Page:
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Stop Payment: The Cost to Cancel Checks at Banks

Feb. 13, 2020
Banking, Banking Basics, Checking Accounts
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The fee to cancel, or “stop payment,” on a check can be more than $30 at many large banks. However, some banks and credit unions charge less, and the cost can vary depending on how you make the request. Here’s an overview of what you might pay.

» Want to start at the beginning? Find out how to cancel a check

Stop payment fees by financial institution

Here’s what it costs to request a stop payment for a personal check* at some of the bigger banks and credit unions:

Financial institutionStop payment fee**
$30 (waived for customers with Advantage Relationship Banking, Advantage with Tiered Interest Checking, Advantage Regular Checking accounts and Preferred Rewards), $0 for recurring debit transactions

at Chase,

Member, FDIC

$25 via online or automated telephone banking; $30 via customer service call or at branch (waived for customers with Chase Sapphire Checking)
$30 (waived for customers with Citigold and Citi Priority accounts, as well as Private Bank clients)
$20 for a single item;
$25 for a series of items
Alliant Credit Union

at Alliant Credit Union,

Federally insured by the NCUA

$0 via online or phone; $25 when submitted verbally or in writing

at BB&T,

Member, FDIC

$35 ($34 for residents of Indiana, Kentucky, New Jersey, Pennsylvania and Ohio)
$25 via online banking; $32 via customer service call or at branch (fee for California residents is $30 if made at a branch or over the phone)
$25 via online or automated telephone banking or for bill pay; $30 via customer service call or at branch
$30 (waived for customers with HSBC Premier accounts)
$15 for a single stop payment; $25 for two or more simultaneous stop payments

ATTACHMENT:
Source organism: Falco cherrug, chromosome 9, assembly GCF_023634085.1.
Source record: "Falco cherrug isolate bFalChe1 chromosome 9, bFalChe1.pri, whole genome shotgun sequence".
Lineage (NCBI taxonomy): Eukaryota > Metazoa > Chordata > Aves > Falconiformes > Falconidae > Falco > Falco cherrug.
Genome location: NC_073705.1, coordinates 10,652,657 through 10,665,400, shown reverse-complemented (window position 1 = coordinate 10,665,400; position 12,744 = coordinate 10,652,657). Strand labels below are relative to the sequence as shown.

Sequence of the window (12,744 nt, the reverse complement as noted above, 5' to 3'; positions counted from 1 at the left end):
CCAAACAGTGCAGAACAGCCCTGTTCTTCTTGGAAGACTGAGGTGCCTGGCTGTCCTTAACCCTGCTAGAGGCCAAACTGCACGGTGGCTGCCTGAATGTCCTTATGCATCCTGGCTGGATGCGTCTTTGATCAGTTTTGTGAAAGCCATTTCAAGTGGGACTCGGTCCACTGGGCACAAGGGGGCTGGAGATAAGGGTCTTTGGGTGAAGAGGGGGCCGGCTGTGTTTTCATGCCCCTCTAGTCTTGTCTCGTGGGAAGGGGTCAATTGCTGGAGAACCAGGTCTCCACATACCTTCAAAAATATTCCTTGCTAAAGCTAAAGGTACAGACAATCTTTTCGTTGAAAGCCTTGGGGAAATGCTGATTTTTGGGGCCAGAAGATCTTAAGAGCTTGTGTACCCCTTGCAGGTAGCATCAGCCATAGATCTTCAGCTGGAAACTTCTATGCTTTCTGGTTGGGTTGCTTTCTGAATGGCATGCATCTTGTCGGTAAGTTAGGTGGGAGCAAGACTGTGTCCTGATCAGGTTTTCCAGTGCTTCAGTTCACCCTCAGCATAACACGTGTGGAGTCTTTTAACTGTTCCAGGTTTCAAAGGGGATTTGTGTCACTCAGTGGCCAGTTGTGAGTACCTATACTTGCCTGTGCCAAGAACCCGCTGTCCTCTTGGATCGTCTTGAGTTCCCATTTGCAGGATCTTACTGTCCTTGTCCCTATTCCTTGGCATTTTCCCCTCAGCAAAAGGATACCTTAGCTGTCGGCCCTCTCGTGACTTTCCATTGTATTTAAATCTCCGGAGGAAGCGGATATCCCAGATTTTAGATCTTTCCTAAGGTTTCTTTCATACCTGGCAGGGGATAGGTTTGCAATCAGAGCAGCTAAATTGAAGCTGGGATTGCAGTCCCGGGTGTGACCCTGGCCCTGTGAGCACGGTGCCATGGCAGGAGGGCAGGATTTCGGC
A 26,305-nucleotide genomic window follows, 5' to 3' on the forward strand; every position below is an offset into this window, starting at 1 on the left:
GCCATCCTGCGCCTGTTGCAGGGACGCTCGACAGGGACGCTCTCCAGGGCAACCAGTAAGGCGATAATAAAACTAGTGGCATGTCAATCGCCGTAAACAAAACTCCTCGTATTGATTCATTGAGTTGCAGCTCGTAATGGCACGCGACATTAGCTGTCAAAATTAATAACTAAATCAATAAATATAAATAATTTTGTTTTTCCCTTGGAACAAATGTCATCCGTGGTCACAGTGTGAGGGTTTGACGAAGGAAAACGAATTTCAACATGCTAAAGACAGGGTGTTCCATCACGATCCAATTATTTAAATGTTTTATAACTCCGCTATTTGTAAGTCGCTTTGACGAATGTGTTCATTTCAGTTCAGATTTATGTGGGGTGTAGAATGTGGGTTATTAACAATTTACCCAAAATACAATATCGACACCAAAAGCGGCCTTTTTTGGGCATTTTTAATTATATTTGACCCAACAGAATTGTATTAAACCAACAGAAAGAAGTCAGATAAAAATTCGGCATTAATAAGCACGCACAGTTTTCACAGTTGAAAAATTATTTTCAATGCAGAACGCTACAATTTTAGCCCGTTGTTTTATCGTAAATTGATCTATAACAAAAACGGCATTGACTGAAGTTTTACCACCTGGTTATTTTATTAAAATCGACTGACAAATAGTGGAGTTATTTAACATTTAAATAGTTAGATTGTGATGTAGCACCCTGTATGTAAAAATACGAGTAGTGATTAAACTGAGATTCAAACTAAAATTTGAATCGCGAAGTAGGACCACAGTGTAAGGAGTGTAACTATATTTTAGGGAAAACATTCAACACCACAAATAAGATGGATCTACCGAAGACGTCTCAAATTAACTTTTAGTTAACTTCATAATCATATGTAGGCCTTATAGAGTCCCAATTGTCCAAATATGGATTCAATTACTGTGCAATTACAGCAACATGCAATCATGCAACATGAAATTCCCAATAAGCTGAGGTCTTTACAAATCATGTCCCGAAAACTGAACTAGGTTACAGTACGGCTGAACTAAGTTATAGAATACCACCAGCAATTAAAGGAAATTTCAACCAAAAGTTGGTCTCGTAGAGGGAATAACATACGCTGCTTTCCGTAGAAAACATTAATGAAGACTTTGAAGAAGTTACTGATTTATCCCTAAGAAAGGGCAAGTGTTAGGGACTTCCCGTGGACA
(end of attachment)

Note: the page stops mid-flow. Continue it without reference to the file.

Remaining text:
$33 (waived for customers with Performance Select Checking)

at Simple,

Deposits are FDIC Insured


at SunTrust,

Member, FDIC

$30 (waived for customers with TD Relationship Checking & Savings, TD Beyond Checking, Private Tiered Checking and Private High Yield Savings accounts)
$15 via online or automated telephone banking; $30 via customer service call or at branch
$35 ($20 for Premium and Platinum Checking customers, $0 for members of the military)
*A preauthorized series of electronic transfers can also be canceled. Cashier’s checks and certified checks usually are not eligible for stop payments.

**This information is based on each financial institution’s current deposit agreements and disclosures online.

Some requests cost more

Generally, you can ask for a stop payment through online banking, automated telephone banking or customer service at a branch or over the phone. Some financial institutions have the same fee no matter what; others charge more for personal assistance.

» MORE: How to write a check

Canceling multiple checks can be cheaper

Some institutions, including Navy Federal Credit Union and Pentagon Federal Credit Union, charge just a bit more to stop payment on a consecutive series of checks than they do for just one check. So if you lost or made errors on several checks recently, you can cancel them all at once at a lower cost than you could if you paid a separate fee for each one.

Renewing a stop payment costs money, too

When a check’s date is six months old, most banks will consider it “stale,” but some may still honor it. A stop payment on a check usually lasts six months, so if you’re afraid a check might still be cashed at a later date, you’ll need to pay a fee to renew the stop payment.

Banks have a reason for not letting stop payment requests last forever.

“There is a lot of operational work around a stop payment,” says Shirley Inscoe, senior analyst of retail banking and payments at the Aite Consulting Group in Boston.

When your bank approves a request to stop payment on a check, it must be able to single out and block that check. If your bank clears it by mistake, it becomes liable for that payment, Inscoe says.